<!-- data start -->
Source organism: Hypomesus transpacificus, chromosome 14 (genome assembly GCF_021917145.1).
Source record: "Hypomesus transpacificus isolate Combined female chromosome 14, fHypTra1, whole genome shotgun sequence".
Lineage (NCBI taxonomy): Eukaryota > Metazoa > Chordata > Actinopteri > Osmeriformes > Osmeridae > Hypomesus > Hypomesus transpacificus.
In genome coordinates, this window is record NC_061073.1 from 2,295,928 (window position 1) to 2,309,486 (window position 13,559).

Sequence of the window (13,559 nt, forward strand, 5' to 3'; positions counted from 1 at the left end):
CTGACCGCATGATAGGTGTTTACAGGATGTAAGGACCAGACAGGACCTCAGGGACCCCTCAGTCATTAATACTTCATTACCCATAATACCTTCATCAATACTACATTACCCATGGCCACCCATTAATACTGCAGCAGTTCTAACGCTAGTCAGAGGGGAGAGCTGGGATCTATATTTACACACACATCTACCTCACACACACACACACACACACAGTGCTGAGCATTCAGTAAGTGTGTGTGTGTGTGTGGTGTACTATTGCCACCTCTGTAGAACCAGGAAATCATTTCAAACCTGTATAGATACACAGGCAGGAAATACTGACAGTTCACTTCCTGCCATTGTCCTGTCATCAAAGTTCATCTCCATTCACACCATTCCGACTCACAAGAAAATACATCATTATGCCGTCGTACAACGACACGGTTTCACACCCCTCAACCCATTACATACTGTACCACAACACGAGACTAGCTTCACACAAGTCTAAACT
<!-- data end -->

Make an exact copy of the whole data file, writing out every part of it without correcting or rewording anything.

Source organism: Hypomesus transpacificus, chromosome 14 (genome assembly GCF_021917145.1).
Source record: "Hypomesus transpacificus isolate Combined female chromosome 14, fHypTra1, whole genome shotgun sequence".
Lineage (NCBI taxonomy): Eukaryota > Metazoa > Chordata > Actinopteri > Osmeriformes > Osmeridae > Hypomesus > Hypomesus transpacificus.
In genome coordinates, this window is record NC_061073.1 from 2,295,928 (window position 1) to 2,309,486 (window position 13,559).

Sequence of the window (13,559 nt, forward strand, 5' to 3'; positions counted from 1 at the left end):
CTGACCGCATGATAGGTGTTTACAGGATGTAAGGACCAGACAGGACCTCAGGGACCCCTCAGTCATTAATACTTCATTACCCATAATACCTTCATCAATACTACATTACCCATGGCCACCCATTAATACTGCAGCAGTTCTAACGCTAGTCAGAGGGGAGAGCTGGGATCTATATTTACACACACATCTACCTCACACACACACACACACACACAGTGCTGAGCATTCAGTAAGTGTGTGTGTGTGTGTGGTGTACTATTGCCACCTCTGTAGAACCAGGAAATCATTTCAAACCTGTATAGATACACAGGCAGGAAATACTGACAGTTCACTTCCTGCCATTGTCCTGTCATCAAAGTTCATCTCCATTCACACCATTCCGACTCACAAGAAAATACATCATTATGCCGTCGTACAACGACACGGTTTCACACCCCTCAACCCATTACATACTGTACCACAACACGAGACTAGCTTCACACAAGTCTAAACT